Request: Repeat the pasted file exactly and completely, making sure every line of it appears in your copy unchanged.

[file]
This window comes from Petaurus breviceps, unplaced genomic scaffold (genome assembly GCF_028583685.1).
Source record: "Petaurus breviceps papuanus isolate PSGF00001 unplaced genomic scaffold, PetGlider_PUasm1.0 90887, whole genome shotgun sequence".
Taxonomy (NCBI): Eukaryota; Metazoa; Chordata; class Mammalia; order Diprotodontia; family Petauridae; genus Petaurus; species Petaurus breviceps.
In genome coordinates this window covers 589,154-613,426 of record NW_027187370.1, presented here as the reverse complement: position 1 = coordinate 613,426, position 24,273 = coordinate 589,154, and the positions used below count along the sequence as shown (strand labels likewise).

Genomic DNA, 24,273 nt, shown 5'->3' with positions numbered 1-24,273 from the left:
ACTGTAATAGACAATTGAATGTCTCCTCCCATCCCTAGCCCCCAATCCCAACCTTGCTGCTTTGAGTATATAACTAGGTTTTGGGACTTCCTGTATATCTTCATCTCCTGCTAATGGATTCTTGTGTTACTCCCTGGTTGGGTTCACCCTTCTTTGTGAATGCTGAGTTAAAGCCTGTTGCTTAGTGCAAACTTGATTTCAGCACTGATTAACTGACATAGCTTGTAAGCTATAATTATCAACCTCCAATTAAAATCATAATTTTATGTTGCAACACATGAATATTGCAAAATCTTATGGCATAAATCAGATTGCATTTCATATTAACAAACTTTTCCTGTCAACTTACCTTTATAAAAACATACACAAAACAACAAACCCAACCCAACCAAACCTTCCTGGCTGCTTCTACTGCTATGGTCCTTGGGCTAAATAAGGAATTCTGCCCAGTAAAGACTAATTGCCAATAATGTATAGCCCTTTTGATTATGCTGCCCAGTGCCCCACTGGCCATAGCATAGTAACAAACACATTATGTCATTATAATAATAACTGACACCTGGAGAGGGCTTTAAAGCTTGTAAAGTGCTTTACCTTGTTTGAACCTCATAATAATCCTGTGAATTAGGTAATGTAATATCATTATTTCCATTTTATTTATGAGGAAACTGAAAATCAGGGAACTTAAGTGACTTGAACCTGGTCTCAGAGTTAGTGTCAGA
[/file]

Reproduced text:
This window comes from Petaurus breviceps, unplaced genomic scaffold (genome assembly GCF_028583685.1).
Source record: "Petaurus breviceps papuanus isolate PSGF00001 unplaced genomic scaffold, PetGlider_PUasm1.0 90887, whole genome shotgun sequence".
Taxonomy (NCBI): Eukaryota; Metazoa; Chordata; class Mammalia; order Diprotodontia; family Petauridae; genus Petaurus; species Petaurus breviceps.
In genome coordinates this window covers 589,154-613,426 of record NW_027187370.1, presented here as the reverse complement: position 1 = coordinate 613,426, position 24,273 = coordinate 589,154, and the positions used below count along the sequence as shown (strand labels likewise).

Genomic DNA, 24,273 nt, shown 5'->3' with positions numbered 1-24,273 from the left:
ACTGTAATAGACAATTGAATGTCTCCTCCCATCCCTAGCCCCCAATCCCAACCTTGCTGCTTTGAGTATATAACTAGGTTTTGGGACTTCCTGTATATCTTCATCTCCTGCTAATGGATTCTTGTGTTACTCCCTGGTTGGGTTCACCCTTCTTTGTGAATGCTGAGTTAAAGCCTGTTGCTTAGTGCAAACTTGATTTCAGCACTGATTAACTGACATAGCTTGTAAGCTATAATTATCAACCTCCAATTAAAATCATAATTTTATGTTGCAACACATGAATATTGCAAAATCTTATGGCATAAATCAGATTGCATTTCATATTAACAAACTTTTCCTGTCAACTTACCTTTATAAAAACATACACAAAACAACAAACCCAACCCAACCAAACCTTCCTGGCTGCTTCTACTGCTATGGTCCTTGGGCTAAATAAGGAATTCTGCCCAGTAAAGACTAATTGCCAATAATGTATAGCCCTTTTGATTATGCTGCCCAGTGCCCCACTGGCCATAGCATAGTAACAAACACATTATGTCATTATAATAATAACTGACACCTGGAGAGGGCTTTAAAGCTTGTAAAGTGCTTTACCTTGTTTGAACCTCATAATAATCCTGTGAATTAGGTAATGTAATATCATTATTTCCATTTTATTTATGAGGAAACTGAAAATCAGGGAACTTAAGTGACTTGAACCTGGTCTCAGAGTTAGTGTCAGA